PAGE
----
I’ve been thinking a lot the past couple of days about my own “end of the beginning.” I’m not referring to war or great struggle unless that’s how you view life itself. No, I’ve come to the end of my beginning as it were. Adulthood has finally reared its ugly head in full force.
Going to the University of Phoenix: UNC Edition has been an experience.
As I mentioned earlier this week, NSAC didn’t end for us on March 31st. We still had one major part of the project left to complete: the pitch. Usually, this is a big affair. There are weeks to prepare for the pitch, late-night rehearsals, practices in front of focus groups, the whole shebang. This year we have about 24 hours.
So, it’s been a minute since I last posted. I meant to come back on March 15th. Then the world decided to flip upside down on all of us. With the rise of COVID-19 life as we know it has been disrupted in ways almost none of us have experienced before. Yet, amid all the chaos, NSAC.
I love to travel. Seeing new places and meeting new people are some of my favorite things to do. But as anyone who has ever traveled can tell you, it’s exhausting. That’s why I’m excited I get to spend my spring break in one place – my couch. Traveling is one of the best and… Continue reading The Power of the Staycation
The 31 days which are lucky enough to be in the month are host to some of the greatest games of basketball all year. Dreams are realized and broken in equal measure. dominate teams crack early and Cinderella stories capture the public imagination.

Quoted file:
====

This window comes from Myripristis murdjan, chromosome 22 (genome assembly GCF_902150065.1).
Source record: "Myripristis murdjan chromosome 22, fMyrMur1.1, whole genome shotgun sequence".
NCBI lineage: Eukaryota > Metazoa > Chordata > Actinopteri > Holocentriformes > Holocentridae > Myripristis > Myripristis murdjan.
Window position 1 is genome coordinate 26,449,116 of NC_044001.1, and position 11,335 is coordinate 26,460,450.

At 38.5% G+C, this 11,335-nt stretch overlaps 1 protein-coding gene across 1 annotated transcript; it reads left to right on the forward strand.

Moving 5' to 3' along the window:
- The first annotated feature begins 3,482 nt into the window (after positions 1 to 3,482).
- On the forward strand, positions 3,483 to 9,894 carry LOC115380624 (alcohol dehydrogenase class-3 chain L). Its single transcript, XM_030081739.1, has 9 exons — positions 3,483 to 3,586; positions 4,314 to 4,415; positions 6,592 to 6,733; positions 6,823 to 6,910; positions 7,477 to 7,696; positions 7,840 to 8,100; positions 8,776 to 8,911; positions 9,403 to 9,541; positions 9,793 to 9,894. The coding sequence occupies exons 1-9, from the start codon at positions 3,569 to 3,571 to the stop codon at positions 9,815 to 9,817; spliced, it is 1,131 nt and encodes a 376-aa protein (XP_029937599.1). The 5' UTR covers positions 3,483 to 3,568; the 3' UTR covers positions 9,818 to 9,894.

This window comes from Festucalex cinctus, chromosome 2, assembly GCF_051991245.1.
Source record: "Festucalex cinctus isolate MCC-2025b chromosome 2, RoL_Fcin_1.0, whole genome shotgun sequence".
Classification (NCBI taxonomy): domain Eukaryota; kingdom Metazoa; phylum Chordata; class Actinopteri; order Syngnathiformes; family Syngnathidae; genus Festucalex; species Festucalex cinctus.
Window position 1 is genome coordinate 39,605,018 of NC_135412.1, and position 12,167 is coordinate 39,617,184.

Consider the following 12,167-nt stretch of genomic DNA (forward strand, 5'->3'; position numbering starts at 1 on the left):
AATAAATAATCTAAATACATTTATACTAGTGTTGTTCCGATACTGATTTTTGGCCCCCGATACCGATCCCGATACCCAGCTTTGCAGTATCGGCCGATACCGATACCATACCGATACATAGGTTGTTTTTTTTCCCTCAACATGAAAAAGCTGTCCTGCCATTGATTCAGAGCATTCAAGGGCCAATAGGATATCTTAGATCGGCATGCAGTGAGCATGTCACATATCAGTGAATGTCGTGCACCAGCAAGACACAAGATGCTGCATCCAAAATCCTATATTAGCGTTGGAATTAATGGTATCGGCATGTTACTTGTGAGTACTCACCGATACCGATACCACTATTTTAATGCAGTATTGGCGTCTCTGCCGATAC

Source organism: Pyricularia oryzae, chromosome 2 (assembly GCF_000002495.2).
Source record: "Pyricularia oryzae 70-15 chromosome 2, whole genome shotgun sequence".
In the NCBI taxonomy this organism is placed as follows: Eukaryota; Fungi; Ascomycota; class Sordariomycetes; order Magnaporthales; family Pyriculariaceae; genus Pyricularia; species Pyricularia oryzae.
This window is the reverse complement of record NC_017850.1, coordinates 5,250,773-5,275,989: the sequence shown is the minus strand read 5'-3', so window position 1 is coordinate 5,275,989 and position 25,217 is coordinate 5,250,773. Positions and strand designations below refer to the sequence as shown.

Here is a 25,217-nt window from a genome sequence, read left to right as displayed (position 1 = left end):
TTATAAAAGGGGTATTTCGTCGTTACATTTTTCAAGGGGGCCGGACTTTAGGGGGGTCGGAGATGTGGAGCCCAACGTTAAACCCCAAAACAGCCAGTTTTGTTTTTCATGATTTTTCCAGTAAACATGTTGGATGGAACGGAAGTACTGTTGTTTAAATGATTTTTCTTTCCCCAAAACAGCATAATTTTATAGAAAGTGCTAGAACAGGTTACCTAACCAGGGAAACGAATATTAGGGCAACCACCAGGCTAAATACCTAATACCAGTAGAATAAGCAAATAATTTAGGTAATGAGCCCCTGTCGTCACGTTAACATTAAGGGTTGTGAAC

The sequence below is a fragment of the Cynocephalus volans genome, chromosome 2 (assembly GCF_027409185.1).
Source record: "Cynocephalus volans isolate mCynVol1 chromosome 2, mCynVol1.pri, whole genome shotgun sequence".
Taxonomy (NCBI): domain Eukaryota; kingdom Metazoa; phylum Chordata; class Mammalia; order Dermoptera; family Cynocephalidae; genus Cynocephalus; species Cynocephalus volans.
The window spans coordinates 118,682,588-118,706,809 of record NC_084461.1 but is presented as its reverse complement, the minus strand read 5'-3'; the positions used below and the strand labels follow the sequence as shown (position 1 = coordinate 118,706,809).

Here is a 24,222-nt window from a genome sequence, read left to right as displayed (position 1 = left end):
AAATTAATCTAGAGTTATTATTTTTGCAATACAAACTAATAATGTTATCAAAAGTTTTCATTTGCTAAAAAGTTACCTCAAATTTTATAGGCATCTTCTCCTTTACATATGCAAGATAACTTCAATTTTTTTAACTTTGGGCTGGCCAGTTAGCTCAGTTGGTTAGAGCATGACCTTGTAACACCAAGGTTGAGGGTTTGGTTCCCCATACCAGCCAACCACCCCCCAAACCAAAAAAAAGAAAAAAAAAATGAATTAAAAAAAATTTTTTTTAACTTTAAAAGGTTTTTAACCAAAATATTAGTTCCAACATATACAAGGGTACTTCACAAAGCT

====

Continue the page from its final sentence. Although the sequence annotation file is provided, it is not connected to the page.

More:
Public transit is especially important for UNC students here in Chapel Hill. In 2015, over 50 percent of students reported they used Chapel Hill Transit buses to get to class. With such a large percentage of students depending on the buses, any change in service is a big deal.
Snow days as a kid were great. The whole experience was an adventure. You’d wait up watching the news with your parents to see if the school district had closed yet. You’d do a snow dance, hope, pray, anything to get you out of going to class the next day. And then finally – if you’d danced, hoped, or prayed hard enough – you’d get a phone call from the school district announcing they had canceled classes.
Now being from the South, you would think I would have grown up eating chicken and waffles every other Sunday. Well, you would be wrong. To tell you the truth, I hadn’t even heard of this delicious combination–and it is delicious–until about a year after I had moved to North Carolina.
There are very few times I sit in awe a piece of writing. But I did earlier this week. It was David Brooks’ newest long-form piece in The Atlantic: The Nuclear Family Was a Mistake. It’s a wonderful exploration of the changing structure of the American family. How it’s changed all our lives and mine. I recommend you give it a read. But one thing from the piece stood out to me the most: the family you make.